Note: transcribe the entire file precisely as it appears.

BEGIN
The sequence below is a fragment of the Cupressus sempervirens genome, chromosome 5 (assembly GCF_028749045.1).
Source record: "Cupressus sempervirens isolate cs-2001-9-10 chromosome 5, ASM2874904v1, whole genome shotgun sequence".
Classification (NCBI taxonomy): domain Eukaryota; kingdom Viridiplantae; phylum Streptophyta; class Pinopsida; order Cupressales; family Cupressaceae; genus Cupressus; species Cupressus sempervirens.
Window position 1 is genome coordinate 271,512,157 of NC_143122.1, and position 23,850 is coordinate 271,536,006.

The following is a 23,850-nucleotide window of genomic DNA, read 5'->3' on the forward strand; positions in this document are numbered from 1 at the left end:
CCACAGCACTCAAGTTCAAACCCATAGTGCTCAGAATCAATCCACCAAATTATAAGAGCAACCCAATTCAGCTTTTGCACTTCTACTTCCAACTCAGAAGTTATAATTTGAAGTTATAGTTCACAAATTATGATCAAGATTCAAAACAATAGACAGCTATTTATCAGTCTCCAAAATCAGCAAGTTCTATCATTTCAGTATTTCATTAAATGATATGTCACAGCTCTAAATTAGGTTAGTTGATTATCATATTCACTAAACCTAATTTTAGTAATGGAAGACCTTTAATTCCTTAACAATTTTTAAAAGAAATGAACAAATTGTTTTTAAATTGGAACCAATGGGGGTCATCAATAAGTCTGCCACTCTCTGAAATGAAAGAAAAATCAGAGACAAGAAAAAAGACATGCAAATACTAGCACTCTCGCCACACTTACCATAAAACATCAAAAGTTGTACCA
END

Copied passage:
The sequence below is a fragment of the Cupressus sempervirens genome, chromosome 5 (assembly GCF_028749045.1).
Source record: "Cupressus sempervirens isolate cs-2001-9-10 chromosome 5, ASM2874904v1, whole genome shotgun sequence".
Classification (NCBI taxonomy): domain Eukaryota; kingdom Viridiplantae; phylum Streptophyta; class Pinopsida; order Cupressales; family Cupressaceae; genus Cupressus; species Cupressus sempervirens.
Window position 1 is genome coordinate 271,512,157 of NC_143122.1, and position 23,850 is coordinate 271,536,006.

The following is a 23,850-nucleotide window of genomic DNA, read 5'->3' on the forward strand; positions in this document are numbered from 1 at the left end:
CCACAGCACTCAAGTTCAAACCCATAGTGCTCAGAATCAATCCACCAAATTATAAGAGCAACCCAATTCAGCTTTTGCACTTCTACTTCCAACTCAGAAGTTATAATTTGAAGTTATAGTTCACAAATTATGATCAAGATTCAAAACAATAGACAGCTATTTATCAGTCTCCAAAATCAGCAAGTTCTATCATTTCAGTATTTCATTAAATGATATGTCACAGCTCTAAATTAGGTTAGTTGATTATCATATTCACTAAACCTAATTTTAGTAATGGAAGACCTTTAATTCCTTAACAATTTTTAAAAGAAATGAACAAATTGTTTTTAAATTGGAACCAATGGGGGTCATCAATAAGTCTGCCACTCTCTGAAATGAAAGAAAAATCAGAGACAAGAAAAAAGACATGCAAATACTAGCACTCTCGCCACACTTACCATAAAACATCAAAAGTTGTACCA